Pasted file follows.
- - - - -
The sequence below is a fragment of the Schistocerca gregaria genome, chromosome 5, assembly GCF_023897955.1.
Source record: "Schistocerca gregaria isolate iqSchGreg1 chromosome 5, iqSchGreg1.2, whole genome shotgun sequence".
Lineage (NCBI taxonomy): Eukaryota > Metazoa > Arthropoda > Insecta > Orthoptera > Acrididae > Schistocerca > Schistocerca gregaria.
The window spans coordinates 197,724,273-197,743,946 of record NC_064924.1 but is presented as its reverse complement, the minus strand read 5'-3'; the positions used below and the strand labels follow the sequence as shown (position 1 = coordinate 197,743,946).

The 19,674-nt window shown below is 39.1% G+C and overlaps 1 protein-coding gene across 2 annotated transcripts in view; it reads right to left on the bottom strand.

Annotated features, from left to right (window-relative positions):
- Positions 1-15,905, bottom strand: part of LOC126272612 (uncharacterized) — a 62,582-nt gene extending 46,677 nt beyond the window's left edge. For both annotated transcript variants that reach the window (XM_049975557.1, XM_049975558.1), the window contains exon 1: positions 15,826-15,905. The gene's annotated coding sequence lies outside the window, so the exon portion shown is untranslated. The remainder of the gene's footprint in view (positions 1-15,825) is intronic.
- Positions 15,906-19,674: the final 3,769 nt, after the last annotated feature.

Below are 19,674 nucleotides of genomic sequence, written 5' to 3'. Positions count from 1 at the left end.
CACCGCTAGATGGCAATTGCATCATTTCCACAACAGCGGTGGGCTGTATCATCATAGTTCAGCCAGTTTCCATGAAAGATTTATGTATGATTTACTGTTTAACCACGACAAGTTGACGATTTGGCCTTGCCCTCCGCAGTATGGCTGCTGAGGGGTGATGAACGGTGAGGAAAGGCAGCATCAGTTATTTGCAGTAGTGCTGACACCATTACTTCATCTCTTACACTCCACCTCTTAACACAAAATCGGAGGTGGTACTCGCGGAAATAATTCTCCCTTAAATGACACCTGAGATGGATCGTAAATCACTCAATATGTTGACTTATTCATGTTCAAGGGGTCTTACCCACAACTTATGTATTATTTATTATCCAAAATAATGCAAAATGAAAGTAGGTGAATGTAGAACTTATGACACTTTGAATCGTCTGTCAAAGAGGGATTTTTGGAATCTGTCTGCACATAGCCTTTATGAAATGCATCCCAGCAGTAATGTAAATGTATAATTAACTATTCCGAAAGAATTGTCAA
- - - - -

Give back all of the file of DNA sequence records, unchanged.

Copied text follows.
The sequence below is a fragment of the Schistocerca gregaria genome, chromosome 5, assembly GCF_023897955.1.
Source record: "Schistocerca gregaria isolate iqSchGreg1 chromosome 5, iqSchGreg1.2, whole genome shotgun sequence".
Lineage (NCBI taxonomy): Eukaryota > Metazoa > Arthropoda > Insecta > Orthoptera > Acrididae > Schistocerca > Schistocerca gregaria.
The window spans coordinates 197,724,273-197,743,946 of record NC_064924.1 but is presented as its reverse complement, the minus strand read 5'-3'; the positions used below and the strand labels follow the sequence as shown (position 1 = coordinate 197,743,946).

The 19,674-nt window shown below is 39.1% G+C and overlaps 1 protein-coding gene across 2 annotated transcripts in view; it reads right to left on the bottom strand.

Annotated features, from left to right (window-relative positions):
- Positions 1-15,905, bottom strand: part of LOC126272612 (uncharacterized) — a 62,582-nt gene extending 46,677 nt beyond the window's left edge. For both annotated transcript variants that reach the window (XM_049975557.1, XM_049975558.1), the window contains exon 1: positions 15,826-15,905. The gene's annotated coding sequence lies outside the window, so the exon portion shown is untranslated. The remainder of the gene's footprint in view (positions 1-15,825) is intronic.
- Positions 15,906-19,674: the final 3,769 nt, after the last annotated feature.

Below are 19,674 nucleotides of genomic sequence, written 5' to 3'. Positions count from 1 at the left end.
CACCGCTAGATGGCAATTGCATCATTTCCACAACAGCGGTGGGCTGTATCATCATAGTTCAGCCAGTTTCCATGAAAGATTTATGTATGATTTACTGTTTAACCACGACAAGTTGACGATTTGGCCTTGCCCTCCGCAGTATGGCTGCTGAGGGGTGATGAACGGTGAGGAAAGGCAGCATCAGTTATTTGCAGTAGTGCTGACACCATTACTTCATCTCTTACACTCCACCTCTTAACACAAAATCGGAGGTGGTACTCGCGGAAATAATTCTCCCTTAAATGACACCTGAGATGGATCGTAAATCACTCAATATGTTGACTTATTCATGTTCAAGGGGTCTTACCCACAACTTATGTATTATTTATTATCCAAAATAATGCAAAATGAAAGTAGGTGAATGTAGAACTTATGACACTTTGAATCGTCTGTCAAAGAGGGATTTTTGGAATCTGTCTGCACATAGCCTTTATGAAATGCATCCCAGCAGTAATGTAAATGTATAATTAACTATTCCGAAAGAATTGTCAA